Did I ever tell you about that time…?
I recently found some tapes I had squirreled away in a box from the Halloween megastorm nearly 30 years ago. The tapes contain most of my live updates on WCCO-TV from the morning of Nov. 1, 1991, during the height of the Halloween megastorm.
Here’s one of the earlier updates around 6:30 a.m. that morning. I believe the time indicated on the radar image is an hour later than central time.
Unexpected solo anchor
I was assigned as the meteorologist on duty that morning. WCCO-TV did not have a morning news program at the time. So when we saw a big snow event shaping up on the forecast models the day before, WCCO-TV managers decided to have me come in early that morning to do a few live cut-ins until the rest of the news team arrived to build out the coverage.
As it turned out, I was the only meteorologist or news anchor who could make it into the station through the escalating blizzard that morning. As a result, I solo anchored the coverage for several hours on WCCO-TV during the height of the storm.
That morning I talked by phone on-air with WCCO-TV’s Alan Cox, Bill Carlson, Pat Kessler and Cindy Hillger. They reported on the intense winter storm conditions around the Twin Cities that morning.
Because the station had a skeleton crew, and these broadcasts were at an unscheduled time, I recall that no tape was recorded in the station that morning. So it’s quite possible these tapes recorded at my home are one of the only existing records of the live updates on WCCO-TV during the height of the historic Halloween megastorm.
Thanks to Tom Oszman from TC Media Now for digitizing these tapes. You can see more of these updated at TC Media Now.
Morning of Nov. 1, 1991
As many of you remember, the snowfall began on Halloween, and trick or treaters shuffled through several inches of heavy snow that evening. By the time I awoke around 3 a.m. on Nov. 1, there was already more than a foot of snow in my driveway in Minnetonka.
I had to back my Honda Accord hatchback down the driveway three times and use the same ruts to get onto the street. The snow was coming down hard. The roads were mostly unplowed. Once I got moving forward, I did not dare stop until I reached downtown Minneapolis. I remember the snow was so deep on the deserted Interstate 394, I was sending up snowy rooster tails as I plowed toward downtown.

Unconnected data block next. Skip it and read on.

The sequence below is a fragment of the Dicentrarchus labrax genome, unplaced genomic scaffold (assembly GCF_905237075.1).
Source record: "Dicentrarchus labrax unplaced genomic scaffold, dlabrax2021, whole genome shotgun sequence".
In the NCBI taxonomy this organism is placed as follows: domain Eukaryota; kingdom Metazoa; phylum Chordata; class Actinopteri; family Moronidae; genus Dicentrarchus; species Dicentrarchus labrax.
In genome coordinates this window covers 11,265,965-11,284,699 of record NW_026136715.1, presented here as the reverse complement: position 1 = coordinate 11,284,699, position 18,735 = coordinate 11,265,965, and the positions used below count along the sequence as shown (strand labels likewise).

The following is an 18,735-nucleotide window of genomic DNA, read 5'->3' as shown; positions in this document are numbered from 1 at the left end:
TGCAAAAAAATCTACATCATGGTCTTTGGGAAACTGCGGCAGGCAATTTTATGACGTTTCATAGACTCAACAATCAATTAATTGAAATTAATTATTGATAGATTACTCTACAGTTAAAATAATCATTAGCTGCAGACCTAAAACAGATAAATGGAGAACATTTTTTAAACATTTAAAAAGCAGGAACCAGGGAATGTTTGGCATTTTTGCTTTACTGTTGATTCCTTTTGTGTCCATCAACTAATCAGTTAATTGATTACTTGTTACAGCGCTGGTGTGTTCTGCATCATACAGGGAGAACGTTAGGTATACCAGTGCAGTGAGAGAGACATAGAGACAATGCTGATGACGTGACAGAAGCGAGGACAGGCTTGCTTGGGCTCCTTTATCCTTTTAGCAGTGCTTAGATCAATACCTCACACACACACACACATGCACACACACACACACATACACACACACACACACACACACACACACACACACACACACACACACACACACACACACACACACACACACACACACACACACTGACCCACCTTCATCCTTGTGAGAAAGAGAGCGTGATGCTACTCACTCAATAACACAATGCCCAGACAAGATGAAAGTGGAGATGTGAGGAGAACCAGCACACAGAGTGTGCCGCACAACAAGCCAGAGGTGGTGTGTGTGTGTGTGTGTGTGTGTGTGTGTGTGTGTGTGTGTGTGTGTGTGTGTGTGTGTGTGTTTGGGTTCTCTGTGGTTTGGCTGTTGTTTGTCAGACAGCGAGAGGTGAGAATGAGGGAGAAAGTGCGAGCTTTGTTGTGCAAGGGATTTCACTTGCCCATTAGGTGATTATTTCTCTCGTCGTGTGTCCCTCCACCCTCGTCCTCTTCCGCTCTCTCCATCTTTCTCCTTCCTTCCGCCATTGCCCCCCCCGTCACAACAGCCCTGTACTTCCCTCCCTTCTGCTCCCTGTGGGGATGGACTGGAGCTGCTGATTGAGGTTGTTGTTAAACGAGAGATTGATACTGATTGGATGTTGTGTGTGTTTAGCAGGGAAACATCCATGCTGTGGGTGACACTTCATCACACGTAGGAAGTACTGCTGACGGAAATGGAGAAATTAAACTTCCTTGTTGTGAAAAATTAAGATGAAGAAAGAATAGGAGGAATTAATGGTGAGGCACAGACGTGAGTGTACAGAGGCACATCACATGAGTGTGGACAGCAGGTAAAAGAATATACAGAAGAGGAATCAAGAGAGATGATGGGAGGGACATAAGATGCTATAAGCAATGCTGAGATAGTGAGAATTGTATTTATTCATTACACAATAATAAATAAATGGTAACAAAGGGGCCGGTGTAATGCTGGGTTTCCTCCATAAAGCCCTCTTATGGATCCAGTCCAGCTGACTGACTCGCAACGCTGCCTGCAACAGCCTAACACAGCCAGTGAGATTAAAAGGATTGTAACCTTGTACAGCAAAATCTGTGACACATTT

“Turn this into the Weather Channel”
I think I arrived at the station around 6 a.m. About an hour after I started doing updates that morning, one of my news managers arrived at the station.
John Lansing is now the President and CEO of NPR. On that day he trudged into the studio at WCCO-TV in clunky Sorrell boots and a parka. He said “Paul, I want you to turn this into the Weather Channel. Go on the air and stay on the air as long as you can.” My response was one word.
Soon there were over 16 inches of snow on the ground, and my updates got longer.
“We’re recommending no travel”
Here’s another update later in the morning of my interview with Minnesota State Patrol Lt. Al Smith. He gives a great description of the deteriorating road conditions and recommends no travel for the greater Twin Cities area. Check out the live shots of heavy snow piling up as busses and an ambulance try and navigate the Nicollet Mall in downtown Minneapolis.
Cross-country skier on Nicollet Mall
How heavy was the snow that morning? WCCO-TV reporter Trish Van Pilsum was on the roof working the storm with me that morning. Check out this great video of a cross-country skier going right down the Nicollet Mall.
Biggest storm in history
It’s amazing to sit here 30 years later and see that this is still the biggest snowstorm in history for much of eastern Minnesota. An incredible 28.4 inches ultimately fell at Minneapolis-St. Paul International Airport.
Final totals hit 36.5 inches at the Duluth Airport and 45 inches in Superior, Wis.
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